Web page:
Licensing expert sets out 12-point manifesto for night-time economy at Brighton conference

Posted On 18 May 2016 at 12:42 pm

A leading licensing expert is setting out a 12-point manifesto to help develop vibrant and sustainable night-time economies in towns and cities at a conference in Brighton.

Barrister and author Philip Kolvin, who has represented Brighton and Hove City Council on a number of occasions, is speaking about his vision today (Wednesday 18 May).

The food and drink trade website Propel Info said that Mr Kolvin – the author of Licensed Premises: Law, Practice and Policy – was sharing his vision at the Music Cities Convention in Brighton.

Propel said: “The night-time economy is worth £66 billion to the UK economy and provides jobs for 1.3 million people but Kolvin said its benefits go far wider.

Philip Kolvin

Philip Kolvin

Mr Kolvin said: “The leisure economy is a big part of the reason why people move to cities, including workers and students.

“It is fundamental to the tourist draw of the UK. It is the inspiration and foundation for much of our creative industries – fashion, music, media and performance.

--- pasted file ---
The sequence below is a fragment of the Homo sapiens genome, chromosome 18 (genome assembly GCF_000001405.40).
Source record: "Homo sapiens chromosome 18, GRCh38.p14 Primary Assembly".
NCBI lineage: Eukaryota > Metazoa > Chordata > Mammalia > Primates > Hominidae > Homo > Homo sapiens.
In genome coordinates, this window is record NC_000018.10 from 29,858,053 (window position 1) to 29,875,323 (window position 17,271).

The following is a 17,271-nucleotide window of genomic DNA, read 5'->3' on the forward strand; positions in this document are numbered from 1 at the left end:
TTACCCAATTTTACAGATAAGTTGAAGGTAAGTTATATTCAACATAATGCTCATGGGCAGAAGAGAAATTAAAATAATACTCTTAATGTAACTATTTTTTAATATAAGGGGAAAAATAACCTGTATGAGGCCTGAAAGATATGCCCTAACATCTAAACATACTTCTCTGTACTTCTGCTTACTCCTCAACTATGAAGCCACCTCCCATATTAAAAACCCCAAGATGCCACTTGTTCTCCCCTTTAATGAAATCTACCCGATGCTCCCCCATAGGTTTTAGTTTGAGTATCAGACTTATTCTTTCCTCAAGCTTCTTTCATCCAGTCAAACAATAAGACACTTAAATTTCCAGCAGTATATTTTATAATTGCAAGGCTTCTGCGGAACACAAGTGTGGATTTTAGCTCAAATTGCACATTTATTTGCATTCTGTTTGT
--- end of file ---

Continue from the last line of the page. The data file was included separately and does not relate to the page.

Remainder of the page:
“It is the driver for supply chains of vital importance to local economies, including food and beverage, transportation, retail and security.

“As shopping progressively moves online, it is fundamental to the vitality and viability of our high streets.

“Without it, many of our city centre streets would be lonely and dangerous places at night. Without it, many streets would enter spirals of decline.

“Most importantly, the leisure economy is where, after the stresses of ever-longer working days, we meet, eat, socialise, drink, dance, learn, laugh, fall in love, celebrate and behave as we were born to behave, as social animals.

“But night-time economies are like gardens. They need to be planned and tended. Otherwise they may grow wild or even decay.

“This manifesto lays down some simple messages for the development of vibrant, sustainable night-time economies.”

The manifesto includes every town and city having a vision for its night-time economy, an identified night-time champion and towns and cities being designed, so far as possible, to enhance the experience of users of the night-time economy.

Night-time operators will promote and support voluntary local schemes raising standards of operation and protection, while national and local licensing policies shall recognise the value of the night-time economy.

The manifesto also pledges that the industry will participate in a set of qualifications forming a path of career development for all those working in, regulating or otherwise involved in the night-time economy.

Mr Kolvin added: “Amid the constant debate about whether the leisure economy is over or under-regulated, it is easy to forget what a vibrant and important leisure culture we have, and how important it is that we cherish and foster it.

“The manifesto is intended to provoke a discussion about the key principles for doing so.”

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